Larger institutions of this network are greatly benefited in doing hard core research and high end human resource developments. Whereas the small institutions have improved their strength in this area by establishing a Bioinformatics set up and a communication network. Access to data resources, outreach of information are quite easy now even for the remote institutions because of BTISnet. Over 100 subject specific databases have been developed and 50 software packages are on BTISnet as open access resources. Efforts are on to integrate the related databases as a single source to achieve a comprehensive data source for a particular subject area. More than 3000 peer reviewed publications have been published in last 5 years from India in the subject area. These are either completely bioinformatics publications or
have a combination of bioinformatics and experimental biology. However considering only papers having 50% and above bioinformatics contributions a Compendium of Bioinformatics Publications from India is being compiled and will be published shortly. This will help assess the impact made by bioinformatics in the growth of biotechnology in India. On an average 40-50 R&D projects are supported every year and these have also contributed publications in high impact journals.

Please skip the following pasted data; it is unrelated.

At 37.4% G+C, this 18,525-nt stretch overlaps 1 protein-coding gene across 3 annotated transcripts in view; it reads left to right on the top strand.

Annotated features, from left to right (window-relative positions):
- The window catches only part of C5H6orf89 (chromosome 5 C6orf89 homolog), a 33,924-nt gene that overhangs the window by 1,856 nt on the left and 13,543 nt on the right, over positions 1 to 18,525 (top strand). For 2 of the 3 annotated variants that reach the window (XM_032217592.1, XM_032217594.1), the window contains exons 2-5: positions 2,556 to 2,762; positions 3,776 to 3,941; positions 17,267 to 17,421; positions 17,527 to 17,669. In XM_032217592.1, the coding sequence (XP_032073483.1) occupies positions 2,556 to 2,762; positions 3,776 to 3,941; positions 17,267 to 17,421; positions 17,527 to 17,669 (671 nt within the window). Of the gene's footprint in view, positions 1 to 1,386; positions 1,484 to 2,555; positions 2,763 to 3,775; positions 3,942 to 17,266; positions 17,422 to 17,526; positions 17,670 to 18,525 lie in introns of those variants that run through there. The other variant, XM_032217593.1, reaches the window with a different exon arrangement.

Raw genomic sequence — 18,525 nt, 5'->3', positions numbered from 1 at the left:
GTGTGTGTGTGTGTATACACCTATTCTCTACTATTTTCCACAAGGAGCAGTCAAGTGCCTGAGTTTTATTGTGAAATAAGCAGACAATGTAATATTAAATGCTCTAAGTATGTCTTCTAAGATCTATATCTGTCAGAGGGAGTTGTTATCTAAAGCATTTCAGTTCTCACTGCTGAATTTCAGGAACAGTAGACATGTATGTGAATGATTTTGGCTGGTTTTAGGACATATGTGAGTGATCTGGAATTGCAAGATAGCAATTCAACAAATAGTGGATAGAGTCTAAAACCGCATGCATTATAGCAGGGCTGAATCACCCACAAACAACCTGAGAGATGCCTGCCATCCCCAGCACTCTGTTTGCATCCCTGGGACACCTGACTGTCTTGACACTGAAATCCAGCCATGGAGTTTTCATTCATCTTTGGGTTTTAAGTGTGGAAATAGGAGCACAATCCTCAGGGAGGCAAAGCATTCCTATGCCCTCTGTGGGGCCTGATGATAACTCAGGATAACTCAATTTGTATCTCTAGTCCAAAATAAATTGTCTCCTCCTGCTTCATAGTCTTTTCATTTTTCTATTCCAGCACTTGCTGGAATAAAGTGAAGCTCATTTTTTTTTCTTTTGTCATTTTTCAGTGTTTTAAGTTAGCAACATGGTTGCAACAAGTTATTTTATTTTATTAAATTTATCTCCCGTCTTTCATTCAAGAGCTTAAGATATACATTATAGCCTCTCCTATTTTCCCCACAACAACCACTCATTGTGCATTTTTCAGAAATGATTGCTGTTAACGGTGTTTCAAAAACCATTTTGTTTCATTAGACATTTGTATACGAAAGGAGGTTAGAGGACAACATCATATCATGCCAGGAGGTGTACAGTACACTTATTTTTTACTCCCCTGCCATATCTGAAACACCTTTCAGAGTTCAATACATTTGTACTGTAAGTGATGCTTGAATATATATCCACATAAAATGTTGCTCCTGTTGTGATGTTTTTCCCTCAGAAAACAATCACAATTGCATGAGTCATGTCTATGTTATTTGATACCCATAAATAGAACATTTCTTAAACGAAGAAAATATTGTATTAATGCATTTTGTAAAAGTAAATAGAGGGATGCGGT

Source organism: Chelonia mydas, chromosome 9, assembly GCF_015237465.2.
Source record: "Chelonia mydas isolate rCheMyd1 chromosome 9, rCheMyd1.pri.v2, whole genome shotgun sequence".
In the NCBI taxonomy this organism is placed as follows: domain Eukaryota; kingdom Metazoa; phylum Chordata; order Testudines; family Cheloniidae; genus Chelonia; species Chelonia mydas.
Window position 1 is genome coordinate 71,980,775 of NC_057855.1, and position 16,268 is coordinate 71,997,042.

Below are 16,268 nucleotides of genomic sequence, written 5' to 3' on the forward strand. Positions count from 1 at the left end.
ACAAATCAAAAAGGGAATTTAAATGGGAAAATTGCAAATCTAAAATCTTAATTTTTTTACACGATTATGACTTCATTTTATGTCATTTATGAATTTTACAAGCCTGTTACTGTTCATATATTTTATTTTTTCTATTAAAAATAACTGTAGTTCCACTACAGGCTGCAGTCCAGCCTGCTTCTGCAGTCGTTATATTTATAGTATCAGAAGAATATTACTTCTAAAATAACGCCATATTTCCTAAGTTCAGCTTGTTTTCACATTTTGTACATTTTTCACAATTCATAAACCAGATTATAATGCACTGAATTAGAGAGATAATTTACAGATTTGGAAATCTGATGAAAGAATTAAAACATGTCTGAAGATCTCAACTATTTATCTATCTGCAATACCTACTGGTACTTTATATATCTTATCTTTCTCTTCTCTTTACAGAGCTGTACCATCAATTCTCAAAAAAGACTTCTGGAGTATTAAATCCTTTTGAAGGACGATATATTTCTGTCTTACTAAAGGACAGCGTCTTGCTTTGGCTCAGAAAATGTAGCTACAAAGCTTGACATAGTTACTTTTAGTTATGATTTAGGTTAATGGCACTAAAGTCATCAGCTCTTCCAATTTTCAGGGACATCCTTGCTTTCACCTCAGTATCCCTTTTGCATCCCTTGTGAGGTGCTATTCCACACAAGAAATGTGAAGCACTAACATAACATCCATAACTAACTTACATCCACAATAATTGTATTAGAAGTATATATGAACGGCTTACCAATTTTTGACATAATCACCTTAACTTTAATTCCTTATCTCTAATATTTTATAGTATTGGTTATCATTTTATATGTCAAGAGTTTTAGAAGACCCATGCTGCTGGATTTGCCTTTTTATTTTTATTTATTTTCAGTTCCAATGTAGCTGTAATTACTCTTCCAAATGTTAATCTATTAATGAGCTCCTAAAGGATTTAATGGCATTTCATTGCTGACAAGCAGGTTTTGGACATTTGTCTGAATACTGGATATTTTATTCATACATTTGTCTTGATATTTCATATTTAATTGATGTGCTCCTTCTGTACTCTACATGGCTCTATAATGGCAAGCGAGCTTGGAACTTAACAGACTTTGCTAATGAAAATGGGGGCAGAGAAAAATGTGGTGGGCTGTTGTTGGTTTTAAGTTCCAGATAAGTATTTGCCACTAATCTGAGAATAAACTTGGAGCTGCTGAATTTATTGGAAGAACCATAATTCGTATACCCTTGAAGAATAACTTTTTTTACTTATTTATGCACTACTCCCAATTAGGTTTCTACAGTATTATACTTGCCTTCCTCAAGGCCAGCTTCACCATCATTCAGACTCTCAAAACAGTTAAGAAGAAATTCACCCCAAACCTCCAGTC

Twenty six Bioinformatics Centres are functioning in North Eastern Region of India and these have been networked as North Eastern Bioinformatics Network (NEBInet). These institutions are quite active in pursuing biotechnology with the support of bioinformatics. More than 900 important e-Journals of Biotechnology are available through NEBInet for access to the researchers, students, teachers etc. of this region. The service is known as North East Region-DBT e-Library Consortium (NER-DeLCON). Annual coordinators meeting of NEBInet is being held on 12-13th November of every year. NEHU, Shillong is the Coordinating Institute for this network. NEBInet is also instrumental in implementing several biotechnology programmes in NER such as Biotech Hubs, Overseas Associateship, Twining R&D project and so on.